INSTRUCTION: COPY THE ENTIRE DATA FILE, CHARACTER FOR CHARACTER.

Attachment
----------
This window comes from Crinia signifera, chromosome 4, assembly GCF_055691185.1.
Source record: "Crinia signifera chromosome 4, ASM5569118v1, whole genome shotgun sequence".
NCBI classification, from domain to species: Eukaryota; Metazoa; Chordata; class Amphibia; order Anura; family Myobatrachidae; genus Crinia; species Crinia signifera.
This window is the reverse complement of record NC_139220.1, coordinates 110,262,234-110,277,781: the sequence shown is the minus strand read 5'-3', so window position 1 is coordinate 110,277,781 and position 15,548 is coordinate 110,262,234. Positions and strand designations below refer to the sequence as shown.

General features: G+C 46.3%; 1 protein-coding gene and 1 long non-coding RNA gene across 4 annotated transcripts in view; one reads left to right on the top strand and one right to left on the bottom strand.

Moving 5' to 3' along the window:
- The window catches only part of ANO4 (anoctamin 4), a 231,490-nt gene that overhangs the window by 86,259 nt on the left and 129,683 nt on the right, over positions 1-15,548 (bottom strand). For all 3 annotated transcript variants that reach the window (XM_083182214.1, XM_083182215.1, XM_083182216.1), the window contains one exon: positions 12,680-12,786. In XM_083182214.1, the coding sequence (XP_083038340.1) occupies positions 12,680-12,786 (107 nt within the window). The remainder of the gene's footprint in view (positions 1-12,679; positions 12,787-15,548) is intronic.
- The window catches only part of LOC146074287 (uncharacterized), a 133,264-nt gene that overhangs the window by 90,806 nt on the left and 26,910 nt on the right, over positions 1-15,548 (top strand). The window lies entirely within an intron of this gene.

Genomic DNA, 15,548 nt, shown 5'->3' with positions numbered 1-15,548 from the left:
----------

This window comes from Crinia signifera, chromosome 4, assembly GCF_055691185.1.
Source record: "Crinia signifera chromosome 4, ASM5569118v1, whole genome shotgun sequence".
NCBI classification, from domain to species: Eukaryota; Metazoa; Chordata; class Amphibia; order Anura; family Myobatrachidae; genus Crinia; species Crinia signifera.
This window is the reverse complement of record NC_139220.1, coordinates 110,262,234-110,277,781: the sequence shown is the minus strand read 5'-3', so window position 1 is coordinate 110,277,781 and position 15,548 is coordinate 110,262,234. Positions and strand designations below refer to the sequence as shown.

General features: G+C 46.3%; 1 protein-coding gene and 1 long non-coding RNA gene across 4 annotated transcripts in view; one reads left to right on the top strand and one right to left on the bottom strand.

Moving 5' to 3' along the window:
- The window catches only part of ANO4 (anoctamin 4), a 231,490-nt gene that overhangs the window by 86,259 nt on the left and 129,683 nt on the right, over positions 1-15,548 (bottom strand). For all 3 annotated transcript variants that reach the window (XM_083182214.1, XM_083182215.1, XM_083182216.1), the window contains one exon: positions 12,680-12,786. In XM_083182214.1, the coding sequence (XP_083038340.1) occupies positions 12,680-12,786 (107 nt within the window). The remainder of the gene's footprint in view (positions 1-12,679; positions 12,787-15,548) is intronic.
- The window catches only part of LOC146074287 (uncharacterized), a 133,264-nt gene that overhangs the window by 90,806 nt on the left and 26,910 nt on the right, over positions 1-15,548 (top strand). The window lies entirely within an intron of this gene.

Genomic DNA, 15,548 nt, shown 5'->3' with positions numbered 1-15,548 from the left: